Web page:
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An Economist's Guide to U.S. v Microsoft

  • Gilbert, Richard
  • Katz, Michael

We analyze the central economic issues raised by U.S. v Microsoft. Network effects and economies of scale in applications programs created a barrier to entry for new operating system competitors, which the combination of Netscape Navigator and the Java programming language potentially could have lowered. Microsoft took actions to eliminate this threat to its operating system monopoly, and some of Microsoft's conduct very likely harmed consumers. While we recognize the risks of the government's proposed structural remedy of splitting Microsoft in two, we are pessimistic that a limited conduct remedy would be effective in this case.

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Paper provided by Competition Policy Center, Institute for Business and Economic Research, UC Berkeley in its series Competition Policy Center, Working Paper Series with number qt7kj1x7g9.

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Date of creation: 02 May 2001
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Handle: RePEc:cdl:compol:qt7kj1x7g9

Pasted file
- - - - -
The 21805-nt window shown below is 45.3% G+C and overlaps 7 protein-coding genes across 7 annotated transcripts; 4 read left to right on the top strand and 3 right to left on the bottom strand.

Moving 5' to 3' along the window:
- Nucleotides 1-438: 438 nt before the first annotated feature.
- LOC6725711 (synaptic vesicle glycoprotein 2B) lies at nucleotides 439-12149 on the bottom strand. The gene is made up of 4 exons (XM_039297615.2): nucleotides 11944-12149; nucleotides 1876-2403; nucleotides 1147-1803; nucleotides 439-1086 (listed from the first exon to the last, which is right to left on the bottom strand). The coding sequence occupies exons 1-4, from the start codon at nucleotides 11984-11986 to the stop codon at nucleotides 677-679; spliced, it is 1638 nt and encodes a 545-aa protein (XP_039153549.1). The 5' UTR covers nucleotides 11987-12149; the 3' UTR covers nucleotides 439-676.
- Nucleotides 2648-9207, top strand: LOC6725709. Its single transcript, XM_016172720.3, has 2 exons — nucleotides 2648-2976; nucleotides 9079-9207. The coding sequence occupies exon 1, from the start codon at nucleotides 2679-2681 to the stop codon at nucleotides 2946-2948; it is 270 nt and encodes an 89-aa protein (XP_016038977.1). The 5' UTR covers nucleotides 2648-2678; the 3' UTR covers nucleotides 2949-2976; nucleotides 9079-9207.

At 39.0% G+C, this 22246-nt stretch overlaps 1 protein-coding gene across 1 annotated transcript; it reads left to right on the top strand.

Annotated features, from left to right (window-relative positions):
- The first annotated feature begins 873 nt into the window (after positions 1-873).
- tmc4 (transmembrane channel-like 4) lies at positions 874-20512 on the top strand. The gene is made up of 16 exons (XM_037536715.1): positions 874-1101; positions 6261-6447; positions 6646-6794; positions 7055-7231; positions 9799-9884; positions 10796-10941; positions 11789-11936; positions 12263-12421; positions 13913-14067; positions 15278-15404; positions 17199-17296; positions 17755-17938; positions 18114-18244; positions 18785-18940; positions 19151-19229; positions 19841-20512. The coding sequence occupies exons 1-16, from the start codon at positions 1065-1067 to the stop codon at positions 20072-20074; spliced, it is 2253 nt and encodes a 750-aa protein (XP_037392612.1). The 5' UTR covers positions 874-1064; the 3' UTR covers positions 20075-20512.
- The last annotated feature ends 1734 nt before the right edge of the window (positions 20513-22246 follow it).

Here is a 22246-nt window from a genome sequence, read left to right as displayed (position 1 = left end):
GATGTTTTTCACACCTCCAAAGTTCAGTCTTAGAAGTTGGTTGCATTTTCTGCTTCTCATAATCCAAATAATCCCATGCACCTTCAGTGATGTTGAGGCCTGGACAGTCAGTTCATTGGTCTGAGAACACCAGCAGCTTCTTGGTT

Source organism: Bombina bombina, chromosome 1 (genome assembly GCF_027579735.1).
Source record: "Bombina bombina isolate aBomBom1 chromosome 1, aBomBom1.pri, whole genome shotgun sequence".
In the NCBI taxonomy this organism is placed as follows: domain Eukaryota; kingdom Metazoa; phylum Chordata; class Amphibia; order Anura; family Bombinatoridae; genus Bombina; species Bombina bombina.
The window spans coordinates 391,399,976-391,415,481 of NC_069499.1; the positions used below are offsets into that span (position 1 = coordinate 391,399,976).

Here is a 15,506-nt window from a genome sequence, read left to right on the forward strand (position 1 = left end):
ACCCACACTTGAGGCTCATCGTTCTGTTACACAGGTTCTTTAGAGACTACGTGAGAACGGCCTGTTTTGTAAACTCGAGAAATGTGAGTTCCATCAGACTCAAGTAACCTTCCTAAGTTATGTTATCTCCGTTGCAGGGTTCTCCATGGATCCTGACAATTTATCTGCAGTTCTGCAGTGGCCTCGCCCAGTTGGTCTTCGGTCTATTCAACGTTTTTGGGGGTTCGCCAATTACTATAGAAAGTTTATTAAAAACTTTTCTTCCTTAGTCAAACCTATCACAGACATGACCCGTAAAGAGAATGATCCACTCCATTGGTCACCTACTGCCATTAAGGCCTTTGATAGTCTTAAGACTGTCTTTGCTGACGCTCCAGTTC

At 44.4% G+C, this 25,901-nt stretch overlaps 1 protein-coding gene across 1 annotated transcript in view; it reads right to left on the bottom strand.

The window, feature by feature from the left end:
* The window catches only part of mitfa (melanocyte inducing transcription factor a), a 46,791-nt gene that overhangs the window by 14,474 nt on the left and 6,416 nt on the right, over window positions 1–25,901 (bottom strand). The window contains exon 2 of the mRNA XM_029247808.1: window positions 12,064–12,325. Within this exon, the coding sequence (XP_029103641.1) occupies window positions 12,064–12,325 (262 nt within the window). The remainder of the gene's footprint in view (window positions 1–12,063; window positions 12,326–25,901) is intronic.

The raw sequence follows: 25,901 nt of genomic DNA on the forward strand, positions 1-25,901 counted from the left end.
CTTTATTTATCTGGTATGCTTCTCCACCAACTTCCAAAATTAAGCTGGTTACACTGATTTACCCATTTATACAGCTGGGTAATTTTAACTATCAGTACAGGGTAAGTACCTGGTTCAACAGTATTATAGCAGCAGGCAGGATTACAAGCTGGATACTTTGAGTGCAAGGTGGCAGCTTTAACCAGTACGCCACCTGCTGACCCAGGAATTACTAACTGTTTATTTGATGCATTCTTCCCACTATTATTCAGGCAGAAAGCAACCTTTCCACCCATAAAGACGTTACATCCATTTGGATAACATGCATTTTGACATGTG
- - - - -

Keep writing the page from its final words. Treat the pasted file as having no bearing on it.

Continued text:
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  1. Dennis W. Carlton & Michael Waldman, 2002. "The Strategic Use of Tying to Preserve and Create Market Power in Evolving Industries," RAND Journal of Economics, The RAND Corporation, vol. 33(2), pages 194-220, Summer.
  2. Michael L. Katz & Carl Shapiro, 1985. "On the Licensing of Innovations," RAND Journal of Economics, The RAND Corporation, vol. 16(4), pages 504-520, Winter.
  3. Whinston, Michael D, 1990. "Tying, Foreclosure, and Exclusion," American Economic Review, American Economic Association, vol. 80(4), pages 837-59, September.
  4. Zvi Griliches, 1998. "The Search for R&D Spillovers," NBER Chapters, in: R&D and Productivity: The Econometric Evidence, pages 251-268 National Bureau of Economic Research, Inc.
  5. Aghion, Philippe & Bolton, Patrick, 1987. "Contracts as a Barrier to Entry," American Economic Review, American Economic Association, vol. 77(3), pages 388-401, June.
  6. Salop, Steven C & Scheffman, David T, 1987. "Cost-Raising Strategies," Journal of Industrial Economics, Wiley Blackwell, vol. 36(1), pages 19-34, September.
  7. Charles I. Jones & John C. Williams, 1997. "Measuring the social return to R&D," Finance and Economics Discussion Series 1997-12, Board of Governors of the Federal Reserve System (U.S.).
  8. Reinganum, Jennifer F., 1989. "The timing of innovation: Research, development, and diffusion," Handbook of Industrial Organization, in: R. Schmalensee & R. Willig (ed.), Handbook of Industrial Organization, edition 1, volume 1, chapter 14, pages 849-908 Elsevier.
  9. Richard Gilbert, 2000. "Exclusive Dealing, Preferential Dealing, and Dynamic Efficiency," Review of Industrial Organization, Springer, vol. 16(2), pages 167-184, March.
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